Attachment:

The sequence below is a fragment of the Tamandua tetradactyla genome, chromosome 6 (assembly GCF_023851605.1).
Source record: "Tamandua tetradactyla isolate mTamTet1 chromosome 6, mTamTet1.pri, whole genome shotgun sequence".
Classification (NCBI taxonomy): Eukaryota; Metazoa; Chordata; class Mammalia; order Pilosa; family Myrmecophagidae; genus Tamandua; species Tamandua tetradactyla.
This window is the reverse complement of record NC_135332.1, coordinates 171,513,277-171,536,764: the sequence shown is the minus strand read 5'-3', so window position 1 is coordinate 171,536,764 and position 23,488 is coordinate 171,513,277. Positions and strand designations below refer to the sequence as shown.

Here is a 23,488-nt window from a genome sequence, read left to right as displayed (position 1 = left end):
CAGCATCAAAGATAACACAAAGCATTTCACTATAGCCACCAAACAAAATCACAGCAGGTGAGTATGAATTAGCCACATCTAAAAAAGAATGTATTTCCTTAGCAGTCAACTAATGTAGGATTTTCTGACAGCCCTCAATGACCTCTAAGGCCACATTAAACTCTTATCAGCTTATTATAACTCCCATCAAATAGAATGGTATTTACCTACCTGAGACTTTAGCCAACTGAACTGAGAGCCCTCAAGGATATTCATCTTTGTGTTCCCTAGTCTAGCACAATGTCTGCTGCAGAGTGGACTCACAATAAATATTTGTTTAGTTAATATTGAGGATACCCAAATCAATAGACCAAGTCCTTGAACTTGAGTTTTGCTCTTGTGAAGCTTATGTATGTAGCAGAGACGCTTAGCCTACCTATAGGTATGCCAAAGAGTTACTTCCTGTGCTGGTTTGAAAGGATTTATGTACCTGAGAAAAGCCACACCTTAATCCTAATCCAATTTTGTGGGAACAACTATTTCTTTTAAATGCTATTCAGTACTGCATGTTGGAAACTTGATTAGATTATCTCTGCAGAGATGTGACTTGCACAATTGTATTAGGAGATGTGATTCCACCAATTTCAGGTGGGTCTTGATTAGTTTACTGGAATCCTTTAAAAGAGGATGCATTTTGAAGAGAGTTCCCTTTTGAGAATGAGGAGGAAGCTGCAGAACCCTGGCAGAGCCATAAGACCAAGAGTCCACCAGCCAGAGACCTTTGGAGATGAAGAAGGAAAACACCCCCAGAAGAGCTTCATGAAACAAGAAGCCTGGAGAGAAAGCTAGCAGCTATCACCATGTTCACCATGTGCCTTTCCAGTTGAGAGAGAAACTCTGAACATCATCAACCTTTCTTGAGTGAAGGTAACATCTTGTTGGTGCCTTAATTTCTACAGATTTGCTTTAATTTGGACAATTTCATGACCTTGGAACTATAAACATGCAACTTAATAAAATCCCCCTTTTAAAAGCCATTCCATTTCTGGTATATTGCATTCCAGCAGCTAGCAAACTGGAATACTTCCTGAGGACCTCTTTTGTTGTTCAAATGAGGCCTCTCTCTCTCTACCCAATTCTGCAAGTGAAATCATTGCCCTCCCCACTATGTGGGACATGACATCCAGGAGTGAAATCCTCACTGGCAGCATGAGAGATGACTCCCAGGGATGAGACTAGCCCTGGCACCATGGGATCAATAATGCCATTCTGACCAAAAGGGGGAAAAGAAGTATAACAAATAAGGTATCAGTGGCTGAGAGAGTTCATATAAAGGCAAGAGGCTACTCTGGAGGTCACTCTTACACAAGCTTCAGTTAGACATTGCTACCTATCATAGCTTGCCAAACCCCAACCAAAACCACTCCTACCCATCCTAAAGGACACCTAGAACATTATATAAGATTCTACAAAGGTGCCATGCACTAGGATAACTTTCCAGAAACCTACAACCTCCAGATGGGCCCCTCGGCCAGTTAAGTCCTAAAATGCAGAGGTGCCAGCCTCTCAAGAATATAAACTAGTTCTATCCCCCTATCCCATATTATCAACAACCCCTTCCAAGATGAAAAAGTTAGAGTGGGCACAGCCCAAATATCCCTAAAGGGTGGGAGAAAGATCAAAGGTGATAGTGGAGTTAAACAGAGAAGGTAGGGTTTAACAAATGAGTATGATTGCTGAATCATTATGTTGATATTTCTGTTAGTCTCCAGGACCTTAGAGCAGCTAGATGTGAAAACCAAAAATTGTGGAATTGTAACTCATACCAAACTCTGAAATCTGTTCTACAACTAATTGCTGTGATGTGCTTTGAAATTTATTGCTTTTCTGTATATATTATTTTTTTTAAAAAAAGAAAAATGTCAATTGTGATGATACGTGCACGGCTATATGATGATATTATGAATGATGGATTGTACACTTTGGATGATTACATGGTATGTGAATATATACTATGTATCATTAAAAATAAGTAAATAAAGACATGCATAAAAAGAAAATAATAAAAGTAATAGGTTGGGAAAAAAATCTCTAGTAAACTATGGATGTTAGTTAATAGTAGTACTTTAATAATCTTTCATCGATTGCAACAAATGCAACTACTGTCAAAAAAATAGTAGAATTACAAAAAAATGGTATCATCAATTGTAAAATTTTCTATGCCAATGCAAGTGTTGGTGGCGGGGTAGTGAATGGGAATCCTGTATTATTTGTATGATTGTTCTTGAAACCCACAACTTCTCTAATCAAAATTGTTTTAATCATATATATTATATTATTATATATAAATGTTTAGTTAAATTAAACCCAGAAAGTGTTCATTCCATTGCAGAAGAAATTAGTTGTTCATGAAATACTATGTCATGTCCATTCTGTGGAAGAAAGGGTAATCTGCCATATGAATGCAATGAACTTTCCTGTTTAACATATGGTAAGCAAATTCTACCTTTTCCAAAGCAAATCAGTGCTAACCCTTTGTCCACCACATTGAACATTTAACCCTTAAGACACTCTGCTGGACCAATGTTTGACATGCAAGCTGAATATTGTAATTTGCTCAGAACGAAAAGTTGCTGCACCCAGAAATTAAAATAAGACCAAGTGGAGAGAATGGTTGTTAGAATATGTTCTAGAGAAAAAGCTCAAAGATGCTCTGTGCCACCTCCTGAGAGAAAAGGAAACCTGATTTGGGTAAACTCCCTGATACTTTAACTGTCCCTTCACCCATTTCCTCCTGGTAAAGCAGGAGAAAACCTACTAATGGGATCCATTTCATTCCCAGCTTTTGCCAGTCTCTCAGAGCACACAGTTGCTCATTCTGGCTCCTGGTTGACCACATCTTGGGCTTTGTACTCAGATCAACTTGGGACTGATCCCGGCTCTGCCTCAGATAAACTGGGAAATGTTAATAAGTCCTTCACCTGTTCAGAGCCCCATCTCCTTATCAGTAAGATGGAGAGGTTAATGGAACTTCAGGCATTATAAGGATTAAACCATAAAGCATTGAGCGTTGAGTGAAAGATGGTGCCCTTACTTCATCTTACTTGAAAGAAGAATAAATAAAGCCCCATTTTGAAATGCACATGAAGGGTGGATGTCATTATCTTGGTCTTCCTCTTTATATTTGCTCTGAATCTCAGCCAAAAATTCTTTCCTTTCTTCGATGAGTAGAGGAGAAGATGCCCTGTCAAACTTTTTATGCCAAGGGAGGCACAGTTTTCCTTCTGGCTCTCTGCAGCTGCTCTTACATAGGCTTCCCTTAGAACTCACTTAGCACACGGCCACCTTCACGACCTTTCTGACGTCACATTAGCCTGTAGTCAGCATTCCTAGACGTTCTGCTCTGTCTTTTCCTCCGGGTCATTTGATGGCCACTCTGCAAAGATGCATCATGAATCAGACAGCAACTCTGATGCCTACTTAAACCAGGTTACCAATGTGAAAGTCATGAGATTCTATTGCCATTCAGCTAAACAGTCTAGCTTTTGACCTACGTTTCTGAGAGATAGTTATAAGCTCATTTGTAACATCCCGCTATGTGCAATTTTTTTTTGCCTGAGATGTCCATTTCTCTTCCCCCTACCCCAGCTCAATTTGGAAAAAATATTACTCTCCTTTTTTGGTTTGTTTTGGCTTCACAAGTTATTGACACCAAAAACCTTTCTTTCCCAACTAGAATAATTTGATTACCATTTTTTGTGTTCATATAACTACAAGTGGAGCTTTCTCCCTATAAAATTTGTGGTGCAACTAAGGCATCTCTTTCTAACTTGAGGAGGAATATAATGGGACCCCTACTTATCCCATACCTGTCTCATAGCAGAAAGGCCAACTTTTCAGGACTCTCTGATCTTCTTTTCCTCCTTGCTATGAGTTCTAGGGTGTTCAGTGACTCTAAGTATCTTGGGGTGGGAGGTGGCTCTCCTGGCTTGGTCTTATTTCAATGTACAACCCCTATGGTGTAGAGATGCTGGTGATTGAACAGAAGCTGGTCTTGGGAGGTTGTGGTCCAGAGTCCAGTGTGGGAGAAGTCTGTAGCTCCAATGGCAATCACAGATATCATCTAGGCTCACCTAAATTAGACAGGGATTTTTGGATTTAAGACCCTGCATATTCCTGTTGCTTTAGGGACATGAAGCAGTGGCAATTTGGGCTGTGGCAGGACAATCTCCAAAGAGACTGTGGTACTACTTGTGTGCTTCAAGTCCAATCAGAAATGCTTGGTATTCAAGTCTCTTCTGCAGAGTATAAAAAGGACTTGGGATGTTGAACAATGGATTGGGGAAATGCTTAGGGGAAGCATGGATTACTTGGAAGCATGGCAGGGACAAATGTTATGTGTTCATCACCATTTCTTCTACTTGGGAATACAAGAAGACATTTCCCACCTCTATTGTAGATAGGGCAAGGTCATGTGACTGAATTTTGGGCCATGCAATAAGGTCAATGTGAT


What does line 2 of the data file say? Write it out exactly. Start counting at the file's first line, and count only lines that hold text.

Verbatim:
Source record: "Tamandua tetradactyla isolate mTamTet1 chromosome 6, mTamTet1.pri, whole genome shotgun sequence".